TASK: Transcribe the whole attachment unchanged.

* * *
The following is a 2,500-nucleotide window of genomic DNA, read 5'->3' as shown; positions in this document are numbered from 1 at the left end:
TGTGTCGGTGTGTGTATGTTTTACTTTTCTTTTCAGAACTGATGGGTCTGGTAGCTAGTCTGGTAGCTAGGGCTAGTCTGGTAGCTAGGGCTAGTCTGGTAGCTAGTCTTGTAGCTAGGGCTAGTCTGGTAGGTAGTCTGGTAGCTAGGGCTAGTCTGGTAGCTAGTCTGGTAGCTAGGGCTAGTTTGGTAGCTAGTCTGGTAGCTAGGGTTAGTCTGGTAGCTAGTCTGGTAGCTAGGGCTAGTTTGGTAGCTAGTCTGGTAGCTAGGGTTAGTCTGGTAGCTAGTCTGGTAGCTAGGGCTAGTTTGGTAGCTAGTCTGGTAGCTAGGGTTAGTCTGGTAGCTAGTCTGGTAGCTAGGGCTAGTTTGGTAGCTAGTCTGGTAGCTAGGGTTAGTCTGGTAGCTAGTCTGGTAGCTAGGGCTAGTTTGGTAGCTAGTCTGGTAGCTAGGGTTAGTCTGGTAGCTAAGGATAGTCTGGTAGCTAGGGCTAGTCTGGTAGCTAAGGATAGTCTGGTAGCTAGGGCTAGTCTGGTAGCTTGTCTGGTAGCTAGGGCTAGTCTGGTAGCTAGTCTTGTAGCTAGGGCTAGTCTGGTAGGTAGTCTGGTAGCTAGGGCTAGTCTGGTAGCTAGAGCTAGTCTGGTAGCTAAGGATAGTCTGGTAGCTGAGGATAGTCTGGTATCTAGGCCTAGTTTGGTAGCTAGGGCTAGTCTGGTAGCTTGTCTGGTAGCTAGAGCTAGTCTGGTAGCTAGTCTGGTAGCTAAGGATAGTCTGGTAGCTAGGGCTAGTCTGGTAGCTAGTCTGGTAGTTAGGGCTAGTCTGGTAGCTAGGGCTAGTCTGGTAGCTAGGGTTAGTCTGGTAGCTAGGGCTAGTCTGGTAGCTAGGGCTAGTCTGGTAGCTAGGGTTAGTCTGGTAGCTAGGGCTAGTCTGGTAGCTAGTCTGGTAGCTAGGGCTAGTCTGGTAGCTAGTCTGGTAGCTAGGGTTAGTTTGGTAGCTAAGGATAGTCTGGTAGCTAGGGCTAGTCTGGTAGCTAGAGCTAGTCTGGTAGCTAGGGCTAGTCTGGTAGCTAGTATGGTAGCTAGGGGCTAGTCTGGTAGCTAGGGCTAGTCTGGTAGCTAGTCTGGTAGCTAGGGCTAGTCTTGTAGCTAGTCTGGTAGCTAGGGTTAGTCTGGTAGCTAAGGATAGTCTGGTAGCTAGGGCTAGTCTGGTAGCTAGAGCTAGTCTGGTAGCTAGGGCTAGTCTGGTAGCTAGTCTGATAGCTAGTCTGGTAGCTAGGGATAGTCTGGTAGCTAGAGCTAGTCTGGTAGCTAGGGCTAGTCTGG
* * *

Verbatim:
The following is a 2,500-nucleotide window of genomic DNA, read 5'->3' as shown; positions in this document are numbered from 1 at the left end:
TGTGTCGGTGTGTGTATGTTTTACTTTTCTTTTCAGAACTGATGGGTCTGGTAGCTAGTCTGGTAGCTAGGGCTAGTCTGGTAGCTAGGGCTAGTCTGGTAGCTAGTCTTGTAGCTAGGGCTAGTCTGGTAGGTAGTCTGGTAGCTAGGGCTAGTCTGGTAGCTAGTCTGGTAGCTAGGGCTAGTTTGGTAGCTAGTCTGGTAGCTAGGGTTAGTCTGGTAGCTAGTCTGGTAGCTAGGGCTAGTTTGGTAGCTAGTCTGGTAGCTAGGGTTAGTCTGGTAGCTAGTCTGGTAGCTAGGGCTAGTTTGGTAGCTAGTCTGGTAGCTAGGGTTAGTCTGGTAGCTAGTCTGGTAGCTAGGGCTAGTTTGGTAGCTAGTCTGGTAGCTAGGGTTAGTCTGGTAGCTAGTCTGGTAGCTAGGGCTAGTTTGGTAGCTAGTCTGGTAGCTAGGGTTAGTCTGGTAGCTAAGGATAGTCTGGTAGCTAGGGCTAGTCTGGTAGCTAAGGATAGTCTGGTAGCTAGGGCTAGTCTGGTAGCTTGTCTGGTAGCTAGGGCTAGTCTGGTAGCTAGTCTTGTAGCTAGGGCTAGTCTGGTAGGTAGTCTGGTAGCTAGGGCTAGTCTGGTAGCTAGAGCTAGTCTGGTAGCTAAGGATAGTCTGGTAGCTGAGGATAGTCTGGTATCTAGGCCTAGTTTGGTAGCTAGGGCTAGTCTGGTAGCTTGTCTGGTAGCTAGAGCTAGTCTGGTAGCTAGTCTGGTAGCTAAGGATAGTCTGGTAGCTAGGGCTAGTCTGGTAGCTAGTCTGGTAGTTAGGGCTAGTCTGGTAGCTAGGGCTAGTCTGGTAGCTAGGGTTAGTCTGGTAGCTAGGGCTAGTCTGGTAGCTAGGGCTAGTCTGGTAGCTAGGGTTAGTCTGGTAGCTAGGGCTAGTCTGGTAGCTAGTCTGGTAGCTAGGGCTAGTCTGGTAGCTAGTCTGGTAGCTAGGGTTAGTTTGGTAGCTAAGGATAGTCTGGTAGCTAGGGCTAGTCTGGTAGCTAGAGCTAGTCTGGTAGCTAGGGCTAGTCTGGTAGCTAGTATGGTAGCTAGGGGCTAGTCTGGTAGCTAGGGCTAGTCTGGTAGCTAGTCTGGTAGCTAGGGCTAGTCTTGTAGCTAGTCTGGTAGCTAGGGTTAGTCTGGTAGCTAAGGATAGTCTGGTAGCTAGGGCTAGTCTGGTAGCTAGAGCTAGTCTGGTAGCTAGGGCTAGTCTGGTAGCTAGTCTGATAGCTAGTCTGGTAGCTAGGGATAGTCTGGTAGCTAGAGCTAGTCTGGTAGCTAGGGCTAGTCTGG